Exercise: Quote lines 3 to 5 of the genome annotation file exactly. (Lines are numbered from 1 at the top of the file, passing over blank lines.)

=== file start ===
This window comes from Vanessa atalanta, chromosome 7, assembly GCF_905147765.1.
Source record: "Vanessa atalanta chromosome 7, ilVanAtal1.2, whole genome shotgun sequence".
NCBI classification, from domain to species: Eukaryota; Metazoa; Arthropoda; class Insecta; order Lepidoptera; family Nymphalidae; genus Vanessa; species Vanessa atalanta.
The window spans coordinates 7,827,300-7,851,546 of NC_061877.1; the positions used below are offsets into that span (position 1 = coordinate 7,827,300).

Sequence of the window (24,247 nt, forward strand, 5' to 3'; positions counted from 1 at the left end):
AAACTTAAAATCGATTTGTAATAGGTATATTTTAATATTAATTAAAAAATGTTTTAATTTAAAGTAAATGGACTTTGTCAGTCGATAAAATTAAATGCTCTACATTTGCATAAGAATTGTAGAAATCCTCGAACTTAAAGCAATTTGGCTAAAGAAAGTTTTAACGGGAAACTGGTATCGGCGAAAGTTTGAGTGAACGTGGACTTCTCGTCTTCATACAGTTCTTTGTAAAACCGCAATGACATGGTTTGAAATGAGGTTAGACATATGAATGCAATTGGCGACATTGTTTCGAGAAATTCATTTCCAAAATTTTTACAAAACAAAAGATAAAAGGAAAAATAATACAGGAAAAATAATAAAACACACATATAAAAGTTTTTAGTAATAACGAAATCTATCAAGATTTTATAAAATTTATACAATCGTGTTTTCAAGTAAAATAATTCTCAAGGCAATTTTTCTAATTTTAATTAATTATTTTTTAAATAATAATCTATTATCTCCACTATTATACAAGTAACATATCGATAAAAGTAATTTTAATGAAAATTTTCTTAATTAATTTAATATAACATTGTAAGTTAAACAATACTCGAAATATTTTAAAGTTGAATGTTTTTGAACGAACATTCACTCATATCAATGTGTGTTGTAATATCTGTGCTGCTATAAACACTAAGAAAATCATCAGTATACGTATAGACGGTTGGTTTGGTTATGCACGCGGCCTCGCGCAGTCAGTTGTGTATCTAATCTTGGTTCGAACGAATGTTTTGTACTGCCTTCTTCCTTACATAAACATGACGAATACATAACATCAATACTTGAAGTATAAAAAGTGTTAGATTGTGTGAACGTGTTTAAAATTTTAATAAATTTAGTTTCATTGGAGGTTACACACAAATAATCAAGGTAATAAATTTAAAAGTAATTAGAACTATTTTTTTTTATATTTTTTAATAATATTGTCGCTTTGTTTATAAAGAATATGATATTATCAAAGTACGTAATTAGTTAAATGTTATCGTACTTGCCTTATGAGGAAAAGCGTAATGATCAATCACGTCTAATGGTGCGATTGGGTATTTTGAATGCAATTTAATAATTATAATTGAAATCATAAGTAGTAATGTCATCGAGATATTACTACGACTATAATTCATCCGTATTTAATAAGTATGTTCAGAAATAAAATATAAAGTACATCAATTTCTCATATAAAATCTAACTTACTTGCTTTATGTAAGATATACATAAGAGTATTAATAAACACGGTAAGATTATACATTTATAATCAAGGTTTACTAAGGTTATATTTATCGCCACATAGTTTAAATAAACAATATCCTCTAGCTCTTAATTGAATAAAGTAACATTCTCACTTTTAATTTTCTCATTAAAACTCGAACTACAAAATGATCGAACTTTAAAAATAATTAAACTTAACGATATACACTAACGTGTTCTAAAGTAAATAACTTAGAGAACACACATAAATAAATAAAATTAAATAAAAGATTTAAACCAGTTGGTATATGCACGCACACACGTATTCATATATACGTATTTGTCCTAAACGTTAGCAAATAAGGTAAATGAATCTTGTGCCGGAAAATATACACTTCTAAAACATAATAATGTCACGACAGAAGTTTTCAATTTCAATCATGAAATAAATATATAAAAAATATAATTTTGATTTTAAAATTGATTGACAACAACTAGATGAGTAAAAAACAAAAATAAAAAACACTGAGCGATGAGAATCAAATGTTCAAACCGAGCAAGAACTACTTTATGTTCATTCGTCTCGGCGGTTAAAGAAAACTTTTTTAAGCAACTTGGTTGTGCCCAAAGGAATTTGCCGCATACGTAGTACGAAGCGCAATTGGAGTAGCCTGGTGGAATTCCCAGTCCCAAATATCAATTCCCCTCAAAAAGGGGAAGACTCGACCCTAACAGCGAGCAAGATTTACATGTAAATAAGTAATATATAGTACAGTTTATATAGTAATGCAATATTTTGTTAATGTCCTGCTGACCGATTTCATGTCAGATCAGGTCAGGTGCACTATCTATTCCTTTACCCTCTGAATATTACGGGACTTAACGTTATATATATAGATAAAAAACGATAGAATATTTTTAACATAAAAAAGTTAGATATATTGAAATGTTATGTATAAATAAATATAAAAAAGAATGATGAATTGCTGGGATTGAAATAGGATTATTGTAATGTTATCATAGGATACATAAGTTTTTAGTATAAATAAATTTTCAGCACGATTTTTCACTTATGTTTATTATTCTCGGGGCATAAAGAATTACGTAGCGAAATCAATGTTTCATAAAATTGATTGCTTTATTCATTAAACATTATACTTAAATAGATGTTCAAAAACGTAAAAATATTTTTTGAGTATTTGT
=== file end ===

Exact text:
NCBI classification, from domain to species: Eukaryota; Metazoa; Arthropoda; class Insecta; order Lepidoptera; family Nymphalidae; genus Vanessa; species Vanessa atalanta.
The window spans coordinates 7,827,300-7,851,546 of NC_061877.1; the positions used below are offsets into that span (position 1 = coordinate 7,827,300).

Sequence of the window (24,247 nt, forward strand, 5' to 3'; positions counted from 1 at the left end):